I have a little question here.

If I have two files, say filea and fileb, mv filea fileb would

  • delete fileb
  • rename filea to fileb

Then if I have two directories, say dira and dirb, mv dira dirb would

  • move dira into dirb (it will become dirb/dira)

Noting that in both cases there are no notice or message, then this is pretty inconsistent to me. I think mv dira dirb should just overwrite dirb with the contents of dira (or merge the two directories under a directory named dirb).

I remember reading somewhere that a directory name with a slash (like dira/) is treated like a directory, and name with no slash (like dira) is treated like a file (to certain extents, of course). Anyway now I want to make the shell (zsh and possibly bash) respect my notation of a directory by using a slash. Is there a terminal option which enable me to enforce that?

To clarify, here is my desired behaviour:

  • mv dira dirb results in dirb being overwritten with the contents of dira
  • mv dira dirb/ results in dira being moved into dirb (in dirb/dira)

Has anyone thought the same way as me? Or am I just weird?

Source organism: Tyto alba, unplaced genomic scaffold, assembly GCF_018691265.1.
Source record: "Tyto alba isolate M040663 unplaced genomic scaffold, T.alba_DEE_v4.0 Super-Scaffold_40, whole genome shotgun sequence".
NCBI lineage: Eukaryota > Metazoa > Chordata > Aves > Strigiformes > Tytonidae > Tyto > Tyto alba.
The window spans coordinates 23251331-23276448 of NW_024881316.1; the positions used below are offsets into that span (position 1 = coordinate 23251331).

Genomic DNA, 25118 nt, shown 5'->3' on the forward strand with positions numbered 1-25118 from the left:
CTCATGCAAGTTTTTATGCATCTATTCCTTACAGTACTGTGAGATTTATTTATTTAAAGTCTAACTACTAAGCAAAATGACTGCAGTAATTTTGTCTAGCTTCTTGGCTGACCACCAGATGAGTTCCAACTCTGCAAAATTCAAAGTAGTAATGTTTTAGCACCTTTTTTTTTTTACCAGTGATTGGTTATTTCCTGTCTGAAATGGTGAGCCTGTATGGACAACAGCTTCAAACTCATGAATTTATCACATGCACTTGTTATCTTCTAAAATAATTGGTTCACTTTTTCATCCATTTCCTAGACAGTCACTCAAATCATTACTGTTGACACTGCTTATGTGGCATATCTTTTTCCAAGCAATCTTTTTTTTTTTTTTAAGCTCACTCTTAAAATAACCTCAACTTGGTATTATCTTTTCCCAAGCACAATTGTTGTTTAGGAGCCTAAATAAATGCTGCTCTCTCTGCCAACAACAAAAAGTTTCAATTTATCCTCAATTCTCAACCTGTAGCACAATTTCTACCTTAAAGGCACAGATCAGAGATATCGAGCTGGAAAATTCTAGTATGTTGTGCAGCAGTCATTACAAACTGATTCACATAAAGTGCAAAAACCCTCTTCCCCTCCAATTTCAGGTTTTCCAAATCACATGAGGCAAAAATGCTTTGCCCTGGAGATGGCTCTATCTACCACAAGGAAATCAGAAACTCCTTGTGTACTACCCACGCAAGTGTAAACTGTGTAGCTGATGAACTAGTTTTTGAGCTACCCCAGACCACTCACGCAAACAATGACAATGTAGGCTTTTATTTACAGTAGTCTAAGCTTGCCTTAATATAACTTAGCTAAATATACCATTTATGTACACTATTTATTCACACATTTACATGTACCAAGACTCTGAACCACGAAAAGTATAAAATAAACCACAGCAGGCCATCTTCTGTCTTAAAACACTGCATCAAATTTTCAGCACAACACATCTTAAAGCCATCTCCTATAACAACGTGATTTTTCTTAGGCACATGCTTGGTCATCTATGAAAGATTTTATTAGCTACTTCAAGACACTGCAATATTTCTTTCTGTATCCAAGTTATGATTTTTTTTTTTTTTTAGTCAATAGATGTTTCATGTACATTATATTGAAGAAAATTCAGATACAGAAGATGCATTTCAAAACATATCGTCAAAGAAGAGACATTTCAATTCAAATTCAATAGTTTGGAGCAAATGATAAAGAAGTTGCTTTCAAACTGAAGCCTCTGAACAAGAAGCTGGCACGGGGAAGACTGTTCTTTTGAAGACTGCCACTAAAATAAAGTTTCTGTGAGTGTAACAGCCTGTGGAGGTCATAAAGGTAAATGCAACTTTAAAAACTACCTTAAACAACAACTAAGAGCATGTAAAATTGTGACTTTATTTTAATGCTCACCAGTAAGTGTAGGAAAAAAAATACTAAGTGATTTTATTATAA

• 2
    I think your desired behavior would be rather dangerous. – starblue Aug 20 '10 at 14:36
  • @starblue: yes I agree that it is dangerous, but I'd rather live with something dangerous, than inconsistency – phunehehe Aug 21 '10 at 15:40

Yes, this is a bit inconsistent, even within the GNU tools.

One problem with your proposal is that non-empty directories cannot be removed. Apart from that, -T (in GNU land, anyway) approximates what you want (the first case):

$ ls dira/ dirb/

$ mv -iT dira/ dirb/
mv: overwrite `dirb/'? y
mv: cannot move `dira/' to `dirb/': Directory not empty
$ rm dirb/b 
$ mv -iT dira/ dirb/
mv: overwrite `dirb/'? y
$ ls dira/ dirb/
ls: cannot access dira/: No such file or directory
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  • You could also add an alias, e.g. alias ren=mv -T. – Mikel May 13 '11 at 3:57

If you just want to move everything from dira to dirb you can run mv dira/* dirb.

As per mv man page on my HP-UX.

The mv command moves:

+ One or more directory subtrees (directory1, [directory2, ...]) to a new or existing directory (dest-directory).

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  • 3
    Your command would miss all dotfiles. – qbi Aug 20 '10 at 12:21
  • Who needs dot files anyway ;) – Robert Massaioli Aug 20 '10 at 13:45
  • 1
    And if it's an issue, shopt -s dotglob in bash will fix that. – David Z Aug 21 '10 at 6:41

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